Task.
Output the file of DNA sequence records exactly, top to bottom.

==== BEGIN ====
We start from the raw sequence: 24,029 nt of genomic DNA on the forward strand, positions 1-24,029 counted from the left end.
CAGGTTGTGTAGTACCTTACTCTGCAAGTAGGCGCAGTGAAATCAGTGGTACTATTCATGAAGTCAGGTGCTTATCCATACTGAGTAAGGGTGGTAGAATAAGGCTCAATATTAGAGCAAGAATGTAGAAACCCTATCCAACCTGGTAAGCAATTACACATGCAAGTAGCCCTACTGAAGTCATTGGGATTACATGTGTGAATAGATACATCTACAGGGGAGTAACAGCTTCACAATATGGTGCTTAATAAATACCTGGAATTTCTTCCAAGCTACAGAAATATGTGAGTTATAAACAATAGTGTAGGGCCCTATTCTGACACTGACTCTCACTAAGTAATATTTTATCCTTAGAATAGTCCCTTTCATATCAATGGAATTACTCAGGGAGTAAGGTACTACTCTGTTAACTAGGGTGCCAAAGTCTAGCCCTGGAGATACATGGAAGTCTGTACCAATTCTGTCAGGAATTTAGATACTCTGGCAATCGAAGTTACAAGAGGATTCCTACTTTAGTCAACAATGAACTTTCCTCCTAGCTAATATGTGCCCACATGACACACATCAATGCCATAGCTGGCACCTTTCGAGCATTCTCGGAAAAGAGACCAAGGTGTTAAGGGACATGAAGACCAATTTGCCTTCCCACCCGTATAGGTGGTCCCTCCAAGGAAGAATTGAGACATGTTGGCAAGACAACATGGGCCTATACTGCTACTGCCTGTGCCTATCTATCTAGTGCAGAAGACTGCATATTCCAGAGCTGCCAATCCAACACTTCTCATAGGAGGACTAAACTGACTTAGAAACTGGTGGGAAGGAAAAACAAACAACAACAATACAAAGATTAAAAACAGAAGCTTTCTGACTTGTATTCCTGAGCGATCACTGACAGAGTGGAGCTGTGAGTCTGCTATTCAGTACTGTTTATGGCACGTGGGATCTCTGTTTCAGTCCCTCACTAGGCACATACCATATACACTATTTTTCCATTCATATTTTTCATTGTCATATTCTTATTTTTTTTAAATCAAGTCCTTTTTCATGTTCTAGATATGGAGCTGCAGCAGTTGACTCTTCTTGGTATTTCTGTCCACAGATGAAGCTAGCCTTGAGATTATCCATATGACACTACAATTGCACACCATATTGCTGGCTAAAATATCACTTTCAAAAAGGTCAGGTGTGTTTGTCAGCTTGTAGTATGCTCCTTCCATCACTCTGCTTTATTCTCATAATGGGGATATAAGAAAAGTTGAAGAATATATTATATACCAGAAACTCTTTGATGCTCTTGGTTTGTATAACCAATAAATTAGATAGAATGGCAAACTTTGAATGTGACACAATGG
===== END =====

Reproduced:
We start from the raw sequence: 24,029 nt of genomic DNA on the forward strand, positions 1-24,029 counted from the left end.
CAGGTTGTGTAGTACCTTACTCTGCAAGTAGGCGCAGTGAAATCAGTGGTACTATTCATGAAGTCAGGTGCTTATCCATACTGAGTAAGGGTGGTAGAATAAGGCTCAATATTAGAGCAAGAATGTAGAAACCCTATCCAACCTGGTAAGCAATTACACATGCAAGTAGCCCTACTGAAGTCATTGGGATTACATGTGTGAATAGATACATCTACAGGGGAGTAACAGCTTCACAATATGGTGCTTAATAAATACCTGGAATTTCTTCCAAGCTACAGAAATATGTGAGTTATAAACAATAGTGTAGGGCCCTATTCTGACACTGACTCTCACTAAGTAATATTTTATCCTTAGAATAGTCCCTTTCATATCAATGGAATTACTCAGGGAGTAAGGTACTACTCTGTTAACTAGGGTGCCAAAGTCTAGCCCTGGAGATACATGGAAGTCTGTACCAATTCTGTCAGGAATTTAGATACTCTGGCAATCGAAGTTACAAGAGGATTCCTACTTTAGTCAACAATGAACTTTCCTCCTAGCTAATATGTGCCCACATGACACACATCAATGCCATAGCTGGCACCTTTCGAGCATTCTCGGAAAAGAGACCAAGGTGTTAAGGGACATGAAGACCAATTTGCCTTCCCACCCGTATAGGTGGTCCCTCCAAGGAAGAATTGAGACATGTTGGCAAGACAACATGGGCCTATACTGCTACTGCCTGTGCCTATCTATCTAGTGCAGAAGACTGCATATTCCAGAGCTGCCAATCCAACACTTCTCATAGGAGGACTAAACTGACTTAGAAACTGGTGGGAAGGAAAAACAAACAACAACAATACAAAGATTAAAAACAGAAGCTTTCTGACTTGTATTCCTGAGCGATCACTGACAGAGTGGAGCTGTGAGTCTGCTATTCAGTACTGTTTATGGCACGTGGGATCTCTGTTTCAGTCCCTCACTAGGCACATACCATATACACTATTTTTCCATTCATATTTTTCATTGTCATATTCTTATTTTTTTTAAATCAAGTCCTTTTTCATGTTCTAGATATGGAGCTGCAGCAGTTGACTCTTCTTGGTATTTCTGTCCACAGATGAAGCTAGCCTTGAGATTATCCATATGACACTACAATTGCACACCATATTGCTGGCTAAAATATCACTTTCAAAAAGGTCAGGTGTGTTTGTCAGCTTGTAGTATGCTCCTTCCATCACTCTGCTTTATTCTCATAATGGGGATATAAGAAAAGTTGAAGAATATATTATATACCAGAAACTCTTTGATGCTCTTGGTTTGTATAACCAATAAATTAGATAGAATGGCAAACTTTGAATGTGACACAATGG